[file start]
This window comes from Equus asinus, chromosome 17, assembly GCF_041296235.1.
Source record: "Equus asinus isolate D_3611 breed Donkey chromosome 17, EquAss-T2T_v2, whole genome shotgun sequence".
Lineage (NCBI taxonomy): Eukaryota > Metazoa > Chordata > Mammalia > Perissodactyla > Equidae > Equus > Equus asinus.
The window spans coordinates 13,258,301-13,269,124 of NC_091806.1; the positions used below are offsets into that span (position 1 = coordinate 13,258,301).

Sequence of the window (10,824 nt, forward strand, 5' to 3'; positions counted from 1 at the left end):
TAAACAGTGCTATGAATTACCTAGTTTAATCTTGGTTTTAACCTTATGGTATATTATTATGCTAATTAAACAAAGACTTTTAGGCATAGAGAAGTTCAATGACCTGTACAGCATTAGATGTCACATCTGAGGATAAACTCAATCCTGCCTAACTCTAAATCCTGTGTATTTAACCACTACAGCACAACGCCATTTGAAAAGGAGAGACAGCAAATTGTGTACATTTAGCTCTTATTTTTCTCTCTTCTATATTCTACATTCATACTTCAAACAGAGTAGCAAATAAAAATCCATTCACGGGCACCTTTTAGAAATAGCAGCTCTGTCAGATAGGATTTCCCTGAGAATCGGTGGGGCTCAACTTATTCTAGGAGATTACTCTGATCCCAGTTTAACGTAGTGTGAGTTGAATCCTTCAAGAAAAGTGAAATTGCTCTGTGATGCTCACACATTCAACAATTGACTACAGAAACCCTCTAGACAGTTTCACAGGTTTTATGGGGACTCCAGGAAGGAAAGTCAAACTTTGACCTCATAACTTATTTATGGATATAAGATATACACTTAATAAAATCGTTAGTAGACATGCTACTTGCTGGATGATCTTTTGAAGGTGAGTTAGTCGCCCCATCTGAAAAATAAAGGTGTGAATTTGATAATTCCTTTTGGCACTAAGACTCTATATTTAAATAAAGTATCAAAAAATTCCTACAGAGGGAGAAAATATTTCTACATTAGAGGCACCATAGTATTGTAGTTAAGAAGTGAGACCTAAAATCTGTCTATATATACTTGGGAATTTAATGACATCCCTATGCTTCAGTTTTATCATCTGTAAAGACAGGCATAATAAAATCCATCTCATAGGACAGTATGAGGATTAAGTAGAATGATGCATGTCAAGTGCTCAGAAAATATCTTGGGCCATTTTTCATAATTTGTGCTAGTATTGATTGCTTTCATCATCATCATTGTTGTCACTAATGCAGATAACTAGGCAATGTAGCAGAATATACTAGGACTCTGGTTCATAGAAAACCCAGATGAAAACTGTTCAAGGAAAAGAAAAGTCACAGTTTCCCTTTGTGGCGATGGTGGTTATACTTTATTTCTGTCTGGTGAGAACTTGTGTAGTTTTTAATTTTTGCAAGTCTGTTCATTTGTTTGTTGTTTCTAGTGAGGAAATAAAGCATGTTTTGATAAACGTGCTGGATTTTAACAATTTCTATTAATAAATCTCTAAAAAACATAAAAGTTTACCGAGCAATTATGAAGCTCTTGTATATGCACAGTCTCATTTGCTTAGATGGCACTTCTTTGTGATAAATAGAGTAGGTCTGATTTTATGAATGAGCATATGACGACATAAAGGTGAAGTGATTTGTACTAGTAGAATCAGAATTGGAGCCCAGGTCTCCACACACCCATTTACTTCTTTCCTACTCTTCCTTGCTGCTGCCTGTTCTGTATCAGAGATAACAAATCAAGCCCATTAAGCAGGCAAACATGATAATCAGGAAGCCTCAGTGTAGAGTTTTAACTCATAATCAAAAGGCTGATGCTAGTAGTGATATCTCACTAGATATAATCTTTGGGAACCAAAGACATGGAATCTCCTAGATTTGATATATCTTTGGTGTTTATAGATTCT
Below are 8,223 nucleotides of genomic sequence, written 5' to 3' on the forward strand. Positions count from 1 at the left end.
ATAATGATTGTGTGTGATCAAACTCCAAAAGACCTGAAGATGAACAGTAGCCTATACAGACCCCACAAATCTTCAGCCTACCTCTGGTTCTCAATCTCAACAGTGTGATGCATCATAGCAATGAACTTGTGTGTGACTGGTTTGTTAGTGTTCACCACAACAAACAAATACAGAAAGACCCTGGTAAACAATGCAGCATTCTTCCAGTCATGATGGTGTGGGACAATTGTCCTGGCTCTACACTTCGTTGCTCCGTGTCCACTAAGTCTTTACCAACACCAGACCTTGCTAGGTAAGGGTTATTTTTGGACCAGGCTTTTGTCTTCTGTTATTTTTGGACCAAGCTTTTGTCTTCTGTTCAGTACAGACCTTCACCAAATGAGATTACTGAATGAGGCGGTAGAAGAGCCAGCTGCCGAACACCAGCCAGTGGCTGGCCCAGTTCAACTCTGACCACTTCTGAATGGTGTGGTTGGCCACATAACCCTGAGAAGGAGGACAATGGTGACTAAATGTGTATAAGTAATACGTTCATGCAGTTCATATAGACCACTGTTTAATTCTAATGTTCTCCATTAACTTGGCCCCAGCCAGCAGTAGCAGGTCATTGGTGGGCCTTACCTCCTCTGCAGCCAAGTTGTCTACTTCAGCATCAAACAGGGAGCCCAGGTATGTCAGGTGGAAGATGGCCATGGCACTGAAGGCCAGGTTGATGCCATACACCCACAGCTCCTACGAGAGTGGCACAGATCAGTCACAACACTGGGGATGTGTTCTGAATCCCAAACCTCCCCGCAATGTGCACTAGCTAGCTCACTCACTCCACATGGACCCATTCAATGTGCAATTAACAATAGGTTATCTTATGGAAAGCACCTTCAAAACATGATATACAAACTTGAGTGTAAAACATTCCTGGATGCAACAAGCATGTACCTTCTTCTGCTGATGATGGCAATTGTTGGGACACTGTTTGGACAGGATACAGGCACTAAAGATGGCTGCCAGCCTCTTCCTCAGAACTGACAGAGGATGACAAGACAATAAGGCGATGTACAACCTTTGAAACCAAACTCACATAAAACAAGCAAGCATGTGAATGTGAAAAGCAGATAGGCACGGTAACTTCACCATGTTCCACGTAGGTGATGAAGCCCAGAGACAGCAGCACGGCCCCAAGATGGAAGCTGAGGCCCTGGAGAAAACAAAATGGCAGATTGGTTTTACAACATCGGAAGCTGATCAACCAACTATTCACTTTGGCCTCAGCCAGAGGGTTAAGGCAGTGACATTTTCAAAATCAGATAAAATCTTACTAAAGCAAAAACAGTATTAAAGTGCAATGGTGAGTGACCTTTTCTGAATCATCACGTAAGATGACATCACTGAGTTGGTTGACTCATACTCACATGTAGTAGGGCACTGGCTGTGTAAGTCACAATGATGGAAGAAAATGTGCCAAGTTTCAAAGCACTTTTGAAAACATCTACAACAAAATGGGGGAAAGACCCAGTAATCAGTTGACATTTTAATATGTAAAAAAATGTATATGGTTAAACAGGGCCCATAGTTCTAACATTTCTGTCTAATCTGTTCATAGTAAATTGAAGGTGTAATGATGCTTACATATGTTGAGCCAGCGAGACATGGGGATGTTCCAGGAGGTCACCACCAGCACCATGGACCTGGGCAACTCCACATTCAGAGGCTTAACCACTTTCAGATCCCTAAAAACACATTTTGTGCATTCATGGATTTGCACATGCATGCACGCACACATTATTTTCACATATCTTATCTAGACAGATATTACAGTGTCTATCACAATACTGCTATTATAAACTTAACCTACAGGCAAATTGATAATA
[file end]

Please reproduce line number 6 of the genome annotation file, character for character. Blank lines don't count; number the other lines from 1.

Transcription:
TAAACAGTGCTATGAATTACCTAGTTTAATCTTGGTTTTAACCTTATGGTATATTATTATGCTAATTAAACAAAGACTTTTAGGCATAGAGAAGTTCAATGACCTGTACAGCATTAGATGTCACATCTGAGGATAAACTCAATCCTGCCTAACTCTAAATCCTGTGTATTTAACCACTACAGCACAACGCCATTTGAAAAGGAGAGACAGCAAATTGTGTACATTTAGCTCTTATTTTTCTCTCTTCTATATTCTACATTCATACTTCAAACAGAGTAGCAAATAAAAATCCATTCACGGGCACCTTTTAGAAATAGCAGCTCTGTCAGATAGGATTTCCCTGAGAATCGGTGGGGCTCAACTTATTCTAGGAGATTACTCTGATCCCAGTTTAACGTAGTGTGAGTTGAATCCTTCAAGAAAAGTGAAATTGCTCTGTGATGCTCACACATTCAACAATTGACTACAGAAACCCTCTAGACAGTTTCACAGGTTTTATGGGGACTCCAGGAAGGAAAGTCAAACTTTGACCTCATAACTTATTTATGGATATAAGATATACACTTAATAAAATCGTTAGTAGACATGCTACTTGCTGGATGATCTTTTGAAGGTGAGTTAGTCGCCCCATCTGAAAAATAAAGGTGTGAATTTGATAATTCCTTTTGGCACTAAGACTCTATATTTAAATAAAGTATCAAAAAATTCCTACAGAGGGAGAAAATATTTCTACATTAGAGGCACCATAGTATTGTAGTTAAGAAGTGAGACCTAAAATCTGTCTATATATACTTGGGAATTTAATGACATCCCTATGCTTCAGTTTTATCATCTGTAAAGACAGGCATAATAAAATCCATCTCATAGGACAGTATGAGGATTAAGTAGAATGATGCATGTCAAGTGCTCAGAAAATATCTTGGGCCATTTTTCATAATTTGTGCTAGTATTGATTGCTTTCATCATCATCATTGTTGTCACTAATGCAGATAACTAGGCAATGTAGCAGAATATACTAGGACTCTGGTTCATAGAAAACCCAGATGAAAACTGTTCAAGGAAAAGAAAAGTCACAGTTTCCCTTTGTGGCGATGGTGGTTATACTTTATTTCTGTCTGGTGAGAACTTGTGTAGTTTTTAATTTTTGCAAGTCTGTTCATTTGTTTGTTGTTTCTAGTGAGGAAATAAAGCATGTTTTGATAAACGTGCTGGATTTTAACAATTTCTATTAATAAATCTCTAAAAAACATAAAAGTTTACCGAGCAATTATGAAGCTCTTGTATATGCACAGTCTCATTTGCTTAGATGGCACTTCTTTGTGATAAATAGAGTAGGTCTGATTTTATGAATGAGCATATGACGACATAAAGGTGAAGTGATTTGTACTAGTAGAATCAGAATTGGAGCCCAGGTCTCCACACACCCATTTACTTCTTTCCTACTCTTCCTTGCTGCTGCCTGTTCTGTATCAGAGATAACAAATCAAGCCCATTAAGCAGGCAAACATGATAATCAGGAAGCCTCAGTGTAGAGTTTTAACTCATAATCAAAAGGCTGATGCTAGTAGTGATATCTCACTAGATATAATCTTTGGGAACCAAAGACATGGAATCTCCTAGATTTGATATATCTTTGGTGTTTATAGATTCT